Quick Hits: Papal prayer intention for artists, cultural appropriation and more
Pope Francis’s prayer intention for August is for artists, so let’s pray for artists and give the arts our attention and support in a special way this month:
- The Catholic Creatives group has just announced 8beats, “an 8-part anthology film exploring the collision of the Beatitudes into our human experience.” Sick of Christian art that preaches truth without beauty and authenticity, they aim to tell challenging stories that engage contemporary realities and suffering. The project looks promising: visit the IndieGogo campaign page to learn more and consider donating.
- Amy Welborn writes about a new documentary about Flannery O’Connor that will help more people discover her stories and her spiritual witness.
- A friend introduced me to the website All of Bach. Since 2013, the Netherlands Bach Society has been uploading video performances of every single extant work by Bach (they have done about 1/5 of them so far). They seem to use period instruments mostly, and the performances are often in traditional and picturesque locations like churches (for sacred and organ works) and living rooms (for chamber works). Each performance has an accompanying video with the performer explaining some things about the piece. The educational and bite-sized approach makes it an accessible way to get familiar with a wider range of Bach’s musical output.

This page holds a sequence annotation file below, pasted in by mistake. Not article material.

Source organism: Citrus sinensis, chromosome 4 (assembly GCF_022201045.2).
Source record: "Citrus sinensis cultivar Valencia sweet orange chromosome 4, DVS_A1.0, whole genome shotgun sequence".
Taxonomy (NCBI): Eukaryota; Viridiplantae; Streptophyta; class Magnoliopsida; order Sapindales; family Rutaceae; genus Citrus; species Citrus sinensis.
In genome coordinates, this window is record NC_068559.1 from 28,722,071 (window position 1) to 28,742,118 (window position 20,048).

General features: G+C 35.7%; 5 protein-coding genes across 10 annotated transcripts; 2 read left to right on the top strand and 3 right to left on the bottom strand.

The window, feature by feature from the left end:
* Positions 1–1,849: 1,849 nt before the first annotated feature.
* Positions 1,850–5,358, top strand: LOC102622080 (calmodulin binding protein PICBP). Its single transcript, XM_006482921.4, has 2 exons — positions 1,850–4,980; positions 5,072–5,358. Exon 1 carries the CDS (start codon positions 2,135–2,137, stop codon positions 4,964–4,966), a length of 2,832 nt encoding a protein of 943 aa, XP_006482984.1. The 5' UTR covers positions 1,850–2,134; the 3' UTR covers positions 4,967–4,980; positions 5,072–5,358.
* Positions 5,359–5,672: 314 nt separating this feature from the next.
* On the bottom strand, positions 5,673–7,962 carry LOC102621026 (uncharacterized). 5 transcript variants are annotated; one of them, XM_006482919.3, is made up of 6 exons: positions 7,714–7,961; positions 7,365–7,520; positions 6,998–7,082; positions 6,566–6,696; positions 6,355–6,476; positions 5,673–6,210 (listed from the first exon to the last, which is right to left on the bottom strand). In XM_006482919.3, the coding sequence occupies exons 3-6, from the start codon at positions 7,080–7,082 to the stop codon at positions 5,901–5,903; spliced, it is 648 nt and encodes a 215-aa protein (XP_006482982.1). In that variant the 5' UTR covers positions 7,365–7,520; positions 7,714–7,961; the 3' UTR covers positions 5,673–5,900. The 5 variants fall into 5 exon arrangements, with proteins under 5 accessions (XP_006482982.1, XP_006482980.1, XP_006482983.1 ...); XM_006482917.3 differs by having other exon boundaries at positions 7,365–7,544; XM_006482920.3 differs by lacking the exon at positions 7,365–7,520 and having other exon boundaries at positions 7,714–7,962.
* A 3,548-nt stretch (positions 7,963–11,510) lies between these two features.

- If you haven’t heard of the unforgivable crime of “cultural appropriation,” count yourself lucky. If you have, you’ll want to read Ryan Holiday’s Observer essay on that subject. Holiday frames his argument ingeniously by using The Band’s classic song “The Night They Drove Old Dixie Down” as an example of cultural appropriation, showing the absurd logic of leftist condemnations of artists who take inspiration from cultures not their own.
- In case you missed it, I’m going to link to my own interview with Mark Christopher Brandt about his new album The Nightingale, because the music is that good and the composer’s thoughts are that interesting.
I knew the United States had a long history of anti-Catholic bigotry, but I certainly didn’t know we could boast hundreds of Catholic martyrs. At the Register, Peter Jesserer Smith calls attention to upwards of a thousand missionaries and native American Catholics who were martyred by English settlers between 1549 and 1763.
Finally, a professor at the University of St. Thomas in Houston (formerly of Christendom College) is leading a campaign to fund the construction of a Melkite church for Syrian Catholic refugees.
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